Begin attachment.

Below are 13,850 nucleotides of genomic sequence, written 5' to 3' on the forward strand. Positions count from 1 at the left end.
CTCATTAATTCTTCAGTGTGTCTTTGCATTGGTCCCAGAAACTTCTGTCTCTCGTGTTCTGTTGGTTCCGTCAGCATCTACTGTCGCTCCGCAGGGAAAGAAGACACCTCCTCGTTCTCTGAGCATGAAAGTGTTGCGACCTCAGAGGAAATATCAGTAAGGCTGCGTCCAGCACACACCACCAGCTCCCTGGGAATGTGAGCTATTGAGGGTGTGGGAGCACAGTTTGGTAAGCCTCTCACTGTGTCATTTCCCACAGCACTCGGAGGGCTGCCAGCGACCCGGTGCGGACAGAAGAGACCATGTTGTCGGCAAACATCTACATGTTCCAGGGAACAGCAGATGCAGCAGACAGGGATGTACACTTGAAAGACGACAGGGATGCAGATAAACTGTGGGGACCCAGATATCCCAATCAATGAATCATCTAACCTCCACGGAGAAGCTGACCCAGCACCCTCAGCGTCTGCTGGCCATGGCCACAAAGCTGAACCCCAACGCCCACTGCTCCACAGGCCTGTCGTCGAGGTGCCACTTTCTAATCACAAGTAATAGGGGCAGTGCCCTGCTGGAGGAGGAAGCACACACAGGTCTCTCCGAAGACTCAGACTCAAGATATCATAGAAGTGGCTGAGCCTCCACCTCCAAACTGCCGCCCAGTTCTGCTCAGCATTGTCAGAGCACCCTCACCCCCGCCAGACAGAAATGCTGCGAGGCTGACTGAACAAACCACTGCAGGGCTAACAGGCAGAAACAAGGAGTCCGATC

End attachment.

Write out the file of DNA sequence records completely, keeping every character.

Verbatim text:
Below are 13,850 nucleotides of genomic sequence, written 5' to 3' on the forward strand. Positions count from 1 at the left end.
CTCATTAATTCTTCAGTGTGTCTTTGCATTGGTCCCAGAAACTTCTGTCTCTCGTGTTCTGTTGGTTCCGTCAGCATCTACTGTCGCTCCGCAGGGAAAGAAGACACCTCCTCGTTCTCTGAGCATGAAAGTGTTGCGACCTCAGAGGAAATATCAGTAAGGCTGCGTCCAGCACACACCACCAGCTCCCTGGGAATGTGAGCTATTGAGGGTGTGGGAGCACAGTTTGGTAAGCCTCTCACTGTGTCATTTCCCACAGCACTCGGAGGGCTGCCAGCGACCCGGTGCGGACAGAAGAGACCATGTTGTCGGCAAACATCTACATGTTCCAGGGAACAGCAGATGCAGCAGACAGGGATGTACACTTGAAAGACGACAGGGATGCAGATAAACTGTGGGGACCCAGATATCCCAATCAATGAATCATCTAACCTCCACGGAGAAGCTGACCCAGCACCCTCAGCGTCTGCTGGCCATGGCCACAAAGCTGAACCCCAACGCCCACTGCTCCACAGGCCTGTCGTCGAGGTGCCACTTTCTAATCACAAGTAATAGGGGCAGTGCCCTGCTGGAGGAGGAAGCACACACAGGTCTCTCCGAAGACTCAGACTCAAGATATCATAGAAGTGGCTGAGCCTCCACCTCCAAACTGCCGCCCAGTTCTGCTCAGCATTGTCAGAGCACCCTCACCCCCGCCAGACAGAAATGCTGCGAGGCTGACTGAACAAACCACTGCAGGGCTAACAGGCAGAAACAAGGAGTCCGATC